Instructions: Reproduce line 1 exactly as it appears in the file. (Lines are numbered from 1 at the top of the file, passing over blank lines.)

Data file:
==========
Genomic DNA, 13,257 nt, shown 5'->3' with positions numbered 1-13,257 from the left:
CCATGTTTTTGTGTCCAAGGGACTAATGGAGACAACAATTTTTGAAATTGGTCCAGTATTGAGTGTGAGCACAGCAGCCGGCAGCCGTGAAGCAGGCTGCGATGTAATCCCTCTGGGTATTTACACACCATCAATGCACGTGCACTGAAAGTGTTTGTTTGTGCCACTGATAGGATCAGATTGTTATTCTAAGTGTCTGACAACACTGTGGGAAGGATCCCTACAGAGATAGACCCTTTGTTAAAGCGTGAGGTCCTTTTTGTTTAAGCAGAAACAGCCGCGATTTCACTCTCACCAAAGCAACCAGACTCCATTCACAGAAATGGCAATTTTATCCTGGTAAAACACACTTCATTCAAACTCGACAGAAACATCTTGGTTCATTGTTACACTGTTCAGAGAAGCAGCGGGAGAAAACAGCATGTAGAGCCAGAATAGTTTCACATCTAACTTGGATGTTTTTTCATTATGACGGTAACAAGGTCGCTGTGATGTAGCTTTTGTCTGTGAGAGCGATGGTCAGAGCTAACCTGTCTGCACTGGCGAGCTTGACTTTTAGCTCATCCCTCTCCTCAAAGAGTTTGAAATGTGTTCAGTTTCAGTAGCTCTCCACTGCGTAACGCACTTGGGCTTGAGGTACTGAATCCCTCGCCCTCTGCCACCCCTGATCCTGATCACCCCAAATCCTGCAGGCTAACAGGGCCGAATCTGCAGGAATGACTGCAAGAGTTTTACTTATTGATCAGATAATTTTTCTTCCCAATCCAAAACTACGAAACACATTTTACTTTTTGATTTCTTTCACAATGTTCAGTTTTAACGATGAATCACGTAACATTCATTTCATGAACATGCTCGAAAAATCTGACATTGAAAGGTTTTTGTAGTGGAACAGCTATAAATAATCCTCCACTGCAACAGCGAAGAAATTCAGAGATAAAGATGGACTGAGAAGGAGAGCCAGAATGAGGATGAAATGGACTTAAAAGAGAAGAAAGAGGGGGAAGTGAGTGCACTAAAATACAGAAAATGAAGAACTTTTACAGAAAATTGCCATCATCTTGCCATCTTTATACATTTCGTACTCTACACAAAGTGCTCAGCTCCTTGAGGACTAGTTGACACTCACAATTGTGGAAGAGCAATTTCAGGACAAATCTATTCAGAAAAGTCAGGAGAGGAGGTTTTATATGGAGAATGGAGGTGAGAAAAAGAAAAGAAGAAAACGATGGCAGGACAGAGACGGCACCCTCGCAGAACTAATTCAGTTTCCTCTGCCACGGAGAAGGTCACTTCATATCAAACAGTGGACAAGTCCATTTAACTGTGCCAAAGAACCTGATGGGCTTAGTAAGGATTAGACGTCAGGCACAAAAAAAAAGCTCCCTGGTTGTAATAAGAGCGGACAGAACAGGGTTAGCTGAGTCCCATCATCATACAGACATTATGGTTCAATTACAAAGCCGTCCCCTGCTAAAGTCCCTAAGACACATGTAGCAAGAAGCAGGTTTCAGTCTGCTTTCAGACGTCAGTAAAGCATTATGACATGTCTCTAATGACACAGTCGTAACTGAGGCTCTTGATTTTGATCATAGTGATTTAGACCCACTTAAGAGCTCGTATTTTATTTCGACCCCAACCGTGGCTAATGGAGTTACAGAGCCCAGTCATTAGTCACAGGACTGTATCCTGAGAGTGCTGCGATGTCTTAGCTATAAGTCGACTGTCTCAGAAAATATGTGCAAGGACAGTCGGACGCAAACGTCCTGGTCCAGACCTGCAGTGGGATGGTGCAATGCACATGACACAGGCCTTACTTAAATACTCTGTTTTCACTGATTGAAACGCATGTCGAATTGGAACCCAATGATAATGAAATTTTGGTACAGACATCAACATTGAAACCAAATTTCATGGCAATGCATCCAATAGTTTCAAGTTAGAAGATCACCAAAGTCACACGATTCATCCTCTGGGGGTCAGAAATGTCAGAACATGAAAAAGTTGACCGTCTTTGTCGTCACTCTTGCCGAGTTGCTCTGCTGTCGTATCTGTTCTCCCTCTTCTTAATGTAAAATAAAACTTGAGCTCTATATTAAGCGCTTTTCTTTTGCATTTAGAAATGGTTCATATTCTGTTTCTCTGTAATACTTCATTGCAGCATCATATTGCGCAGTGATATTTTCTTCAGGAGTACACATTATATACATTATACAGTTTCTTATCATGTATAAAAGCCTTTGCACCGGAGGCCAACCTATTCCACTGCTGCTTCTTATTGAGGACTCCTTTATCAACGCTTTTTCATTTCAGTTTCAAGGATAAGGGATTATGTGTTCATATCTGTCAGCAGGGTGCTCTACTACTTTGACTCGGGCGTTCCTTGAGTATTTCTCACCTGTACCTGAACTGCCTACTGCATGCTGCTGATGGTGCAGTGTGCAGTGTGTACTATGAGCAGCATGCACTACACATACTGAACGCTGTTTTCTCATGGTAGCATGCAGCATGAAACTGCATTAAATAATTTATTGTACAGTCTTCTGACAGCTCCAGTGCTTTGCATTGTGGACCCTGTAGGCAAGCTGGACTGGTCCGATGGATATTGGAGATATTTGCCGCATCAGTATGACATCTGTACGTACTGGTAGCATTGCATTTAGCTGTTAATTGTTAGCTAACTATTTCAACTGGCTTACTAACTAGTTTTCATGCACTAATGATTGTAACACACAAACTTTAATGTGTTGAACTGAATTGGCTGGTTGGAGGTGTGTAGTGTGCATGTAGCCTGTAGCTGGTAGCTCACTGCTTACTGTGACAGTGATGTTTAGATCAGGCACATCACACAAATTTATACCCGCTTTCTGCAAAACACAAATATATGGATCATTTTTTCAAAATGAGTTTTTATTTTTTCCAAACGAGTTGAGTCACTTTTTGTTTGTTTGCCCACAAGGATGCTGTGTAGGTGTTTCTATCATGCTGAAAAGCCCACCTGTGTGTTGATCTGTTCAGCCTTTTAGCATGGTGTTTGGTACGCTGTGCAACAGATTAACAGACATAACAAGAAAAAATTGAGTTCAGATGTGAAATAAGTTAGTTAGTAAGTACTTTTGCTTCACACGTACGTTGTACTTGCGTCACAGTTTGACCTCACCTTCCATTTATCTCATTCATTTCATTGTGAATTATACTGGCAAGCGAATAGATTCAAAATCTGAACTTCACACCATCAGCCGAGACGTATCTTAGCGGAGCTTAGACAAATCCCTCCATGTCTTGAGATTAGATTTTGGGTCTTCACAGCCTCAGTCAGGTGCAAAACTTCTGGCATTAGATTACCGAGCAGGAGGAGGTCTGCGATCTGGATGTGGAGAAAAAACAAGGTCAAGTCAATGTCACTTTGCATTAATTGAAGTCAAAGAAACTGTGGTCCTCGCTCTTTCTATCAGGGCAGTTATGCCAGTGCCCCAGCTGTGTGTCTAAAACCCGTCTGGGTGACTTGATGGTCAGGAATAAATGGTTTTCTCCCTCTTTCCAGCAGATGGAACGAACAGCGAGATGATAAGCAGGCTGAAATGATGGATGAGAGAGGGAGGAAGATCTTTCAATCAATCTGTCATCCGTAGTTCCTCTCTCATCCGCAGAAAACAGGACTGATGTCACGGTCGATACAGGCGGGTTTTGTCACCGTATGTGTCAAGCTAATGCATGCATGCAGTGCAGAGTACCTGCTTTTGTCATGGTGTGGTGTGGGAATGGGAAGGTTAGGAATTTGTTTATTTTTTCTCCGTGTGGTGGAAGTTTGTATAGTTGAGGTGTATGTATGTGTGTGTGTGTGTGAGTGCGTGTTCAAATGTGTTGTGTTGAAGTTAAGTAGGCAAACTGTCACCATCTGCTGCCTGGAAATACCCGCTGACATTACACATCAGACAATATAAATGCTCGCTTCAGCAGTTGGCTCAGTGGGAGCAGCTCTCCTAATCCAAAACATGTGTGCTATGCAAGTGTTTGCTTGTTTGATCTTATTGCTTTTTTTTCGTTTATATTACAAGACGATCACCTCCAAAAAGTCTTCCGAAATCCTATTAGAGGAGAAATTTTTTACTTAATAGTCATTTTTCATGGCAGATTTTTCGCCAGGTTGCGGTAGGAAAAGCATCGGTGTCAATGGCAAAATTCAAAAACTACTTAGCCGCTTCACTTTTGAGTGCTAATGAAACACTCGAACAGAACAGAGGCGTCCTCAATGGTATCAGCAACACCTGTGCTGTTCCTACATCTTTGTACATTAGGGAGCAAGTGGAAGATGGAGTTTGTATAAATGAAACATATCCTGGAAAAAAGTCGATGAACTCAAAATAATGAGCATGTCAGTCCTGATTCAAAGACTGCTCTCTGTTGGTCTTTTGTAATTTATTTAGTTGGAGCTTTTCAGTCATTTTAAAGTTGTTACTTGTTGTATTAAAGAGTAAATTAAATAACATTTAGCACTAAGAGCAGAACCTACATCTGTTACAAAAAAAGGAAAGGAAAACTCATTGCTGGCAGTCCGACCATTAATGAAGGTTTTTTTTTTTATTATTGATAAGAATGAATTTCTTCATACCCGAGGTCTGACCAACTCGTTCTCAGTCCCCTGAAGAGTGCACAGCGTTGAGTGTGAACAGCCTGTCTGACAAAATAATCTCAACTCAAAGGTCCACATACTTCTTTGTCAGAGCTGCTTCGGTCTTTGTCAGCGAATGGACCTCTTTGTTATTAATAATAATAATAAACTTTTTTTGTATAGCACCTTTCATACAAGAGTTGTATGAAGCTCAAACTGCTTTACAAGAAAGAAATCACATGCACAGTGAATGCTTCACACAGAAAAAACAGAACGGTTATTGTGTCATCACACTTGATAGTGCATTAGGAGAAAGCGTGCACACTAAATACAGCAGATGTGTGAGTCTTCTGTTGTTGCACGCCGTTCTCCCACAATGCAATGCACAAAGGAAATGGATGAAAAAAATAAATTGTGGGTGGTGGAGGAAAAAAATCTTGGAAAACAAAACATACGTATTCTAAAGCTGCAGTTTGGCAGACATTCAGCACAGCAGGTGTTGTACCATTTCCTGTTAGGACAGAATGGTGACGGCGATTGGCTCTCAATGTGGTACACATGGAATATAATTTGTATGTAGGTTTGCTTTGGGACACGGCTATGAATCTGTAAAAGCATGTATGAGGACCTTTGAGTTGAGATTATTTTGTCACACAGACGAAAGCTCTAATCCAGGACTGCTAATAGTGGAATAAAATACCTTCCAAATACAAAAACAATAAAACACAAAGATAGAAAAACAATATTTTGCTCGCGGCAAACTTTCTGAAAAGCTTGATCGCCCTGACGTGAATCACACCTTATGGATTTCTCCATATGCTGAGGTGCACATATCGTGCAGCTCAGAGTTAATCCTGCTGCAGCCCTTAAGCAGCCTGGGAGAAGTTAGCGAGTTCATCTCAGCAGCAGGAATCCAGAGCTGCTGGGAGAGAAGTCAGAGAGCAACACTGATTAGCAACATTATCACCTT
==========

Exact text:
Genomic DNA, 13,257 nt, shown 5'->3' with positions numbered 1-13,257 from the left: